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To me, sentences "I hate that you can swim and I can't" and "I hate it that you can swim and I can't" are both correct, and including an impersonal "it" is only a matter of personal style. However, from what I understood, the book is suggesting that it is wrong to exclude "it" and say "I hate that you can swim so well." I was wondering how native speakers of English would feel about this.

P.S. the name of the book is Grammar in Use -- Advanced

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    As a native speaker, both sound correct to me, so I agree it is a matter of style.
    – StephenS
    Aug 29 '20 at 21:43
  • They're so similar to me that I thought you'd written the same sentence twice by accident.
    – gotube
    Oct 25 at 3:20
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To me, sentences "I hate that you can swim and I can't" and "I hate it that you can swim and I can't" are both correct, and including an impersonal "it" is only a matter of personal style.

Both sentences sound perfectly fine to me. I would not have blinked at usage of either in a casual conversation. Even in writing I would use whichever I felt sounded best given the context.

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  • Google Ngrams shows that 'I hate that you V' is much more common than 'I hate it that you V', with no great difference in the verbs which are used. 'Love' and 'like' show very similar patterns.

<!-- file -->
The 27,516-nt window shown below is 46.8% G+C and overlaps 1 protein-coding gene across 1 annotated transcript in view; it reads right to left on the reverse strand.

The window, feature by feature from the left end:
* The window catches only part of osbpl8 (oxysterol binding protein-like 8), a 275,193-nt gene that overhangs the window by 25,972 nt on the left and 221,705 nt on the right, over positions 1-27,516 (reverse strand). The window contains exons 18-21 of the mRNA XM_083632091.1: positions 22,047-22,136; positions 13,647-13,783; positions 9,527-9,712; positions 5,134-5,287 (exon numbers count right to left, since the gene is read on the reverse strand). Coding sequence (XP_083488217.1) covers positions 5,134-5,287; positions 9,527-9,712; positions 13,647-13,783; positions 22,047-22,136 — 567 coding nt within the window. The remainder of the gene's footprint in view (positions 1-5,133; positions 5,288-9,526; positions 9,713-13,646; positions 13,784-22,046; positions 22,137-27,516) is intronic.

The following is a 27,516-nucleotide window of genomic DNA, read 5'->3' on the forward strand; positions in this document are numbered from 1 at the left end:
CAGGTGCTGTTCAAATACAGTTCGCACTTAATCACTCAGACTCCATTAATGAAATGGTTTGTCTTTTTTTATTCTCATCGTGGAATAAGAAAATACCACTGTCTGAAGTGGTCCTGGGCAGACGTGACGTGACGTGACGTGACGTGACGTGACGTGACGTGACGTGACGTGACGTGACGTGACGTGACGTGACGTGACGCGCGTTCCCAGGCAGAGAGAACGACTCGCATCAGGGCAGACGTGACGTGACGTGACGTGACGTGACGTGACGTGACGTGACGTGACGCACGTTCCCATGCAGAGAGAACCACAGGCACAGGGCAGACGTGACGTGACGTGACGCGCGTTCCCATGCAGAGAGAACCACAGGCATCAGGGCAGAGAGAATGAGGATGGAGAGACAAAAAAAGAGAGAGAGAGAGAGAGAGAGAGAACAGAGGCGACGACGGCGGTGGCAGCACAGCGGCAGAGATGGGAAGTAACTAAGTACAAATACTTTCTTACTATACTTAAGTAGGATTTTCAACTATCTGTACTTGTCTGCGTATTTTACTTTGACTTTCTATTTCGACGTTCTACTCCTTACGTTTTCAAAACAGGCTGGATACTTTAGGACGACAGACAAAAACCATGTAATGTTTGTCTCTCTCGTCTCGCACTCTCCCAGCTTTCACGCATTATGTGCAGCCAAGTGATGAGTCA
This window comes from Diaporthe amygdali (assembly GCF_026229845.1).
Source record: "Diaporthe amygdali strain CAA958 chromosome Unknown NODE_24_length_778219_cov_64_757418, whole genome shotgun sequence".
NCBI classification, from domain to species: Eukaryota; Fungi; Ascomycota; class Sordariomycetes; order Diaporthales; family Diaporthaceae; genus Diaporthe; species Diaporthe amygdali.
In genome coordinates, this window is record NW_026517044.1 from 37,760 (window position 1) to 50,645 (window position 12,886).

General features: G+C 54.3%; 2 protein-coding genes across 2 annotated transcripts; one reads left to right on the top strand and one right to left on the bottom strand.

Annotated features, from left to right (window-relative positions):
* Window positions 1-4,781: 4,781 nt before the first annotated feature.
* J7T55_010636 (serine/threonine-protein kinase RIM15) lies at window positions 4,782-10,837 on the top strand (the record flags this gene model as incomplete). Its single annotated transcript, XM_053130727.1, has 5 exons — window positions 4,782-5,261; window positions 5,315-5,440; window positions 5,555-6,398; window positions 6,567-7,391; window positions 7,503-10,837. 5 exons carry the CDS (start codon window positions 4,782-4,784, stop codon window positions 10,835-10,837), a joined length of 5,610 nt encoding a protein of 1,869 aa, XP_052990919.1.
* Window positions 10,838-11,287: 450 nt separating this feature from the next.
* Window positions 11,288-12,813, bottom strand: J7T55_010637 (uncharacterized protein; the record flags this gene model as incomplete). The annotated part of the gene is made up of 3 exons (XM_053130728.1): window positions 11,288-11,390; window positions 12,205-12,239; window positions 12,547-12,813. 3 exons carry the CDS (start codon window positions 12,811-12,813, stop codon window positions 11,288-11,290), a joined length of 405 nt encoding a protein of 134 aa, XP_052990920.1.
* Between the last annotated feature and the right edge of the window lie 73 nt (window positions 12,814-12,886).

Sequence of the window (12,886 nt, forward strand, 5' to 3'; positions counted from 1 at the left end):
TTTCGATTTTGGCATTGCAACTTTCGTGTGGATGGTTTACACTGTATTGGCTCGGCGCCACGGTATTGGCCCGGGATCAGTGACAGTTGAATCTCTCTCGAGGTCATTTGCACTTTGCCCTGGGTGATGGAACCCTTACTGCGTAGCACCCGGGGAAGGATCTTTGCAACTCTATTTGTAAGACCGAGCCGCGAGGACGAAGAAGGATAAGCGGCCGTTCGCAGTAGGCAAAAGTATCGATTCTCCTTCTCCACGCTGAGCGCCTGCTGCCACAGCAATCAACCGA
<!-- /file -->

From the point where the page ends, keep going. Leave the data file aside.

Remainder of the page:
– Sydney
    Sep 1 '20 at 7:08
  • 1
    @Sydney what is your point? are you trying to say that uncommon constructions are incorrect?
    – yeah22
    Sep 10 '20 at 16:20
  • My point is that objective evidence of actual usage shows that one construction is much more common than another. I didn't use the word 'uncommon'.
    – Sydney
    Sep 11 '20 at 22:33
  • @Sydney Ah, okay. I thought you were presenting an argument against his answer. Also, yes, you didn't explicitly say "uncommon", but you did say "much more common", which is pretty much the same thing (just applied to the other statement.) If you wanted me to follow the exact wording, I could easily modify my comment to what is your point? are you trying to say that a construction is incorrect simply because another is much more common than it?
    – yeah22
    Sep 18 '20 at 1:09
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The second sentence is grammatically incorrect, because of pleonasm:

"The use of more words than are necessary to convey meaning (e.g. see with one's eyes), either as a fault of style or for emphasis."

So, the use of IT is excessive here.

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    I don't believe that it is grammatically incorrect--it doesn't break a rule--but I do agree that, unless you are making a point, adding it is excessive and distracts from the intended meaning.
    – dx_over_dt
    Aug 29 '20 at 19:24
  • In my several decades of speaking and teaching English, I have never heard anyone use either of those constructions. (I hope that's not a reflection on the company I keep!) Aug 29 '20 at 21:39
  • 2
    In my several decades of speaking and editing English I have often encountered the “I hate it that this shop is so noisy” or “I hate that it rains so much here” type of construction. Either is acceptable.
    – Anton
    Aug 30 '20 at 13:40

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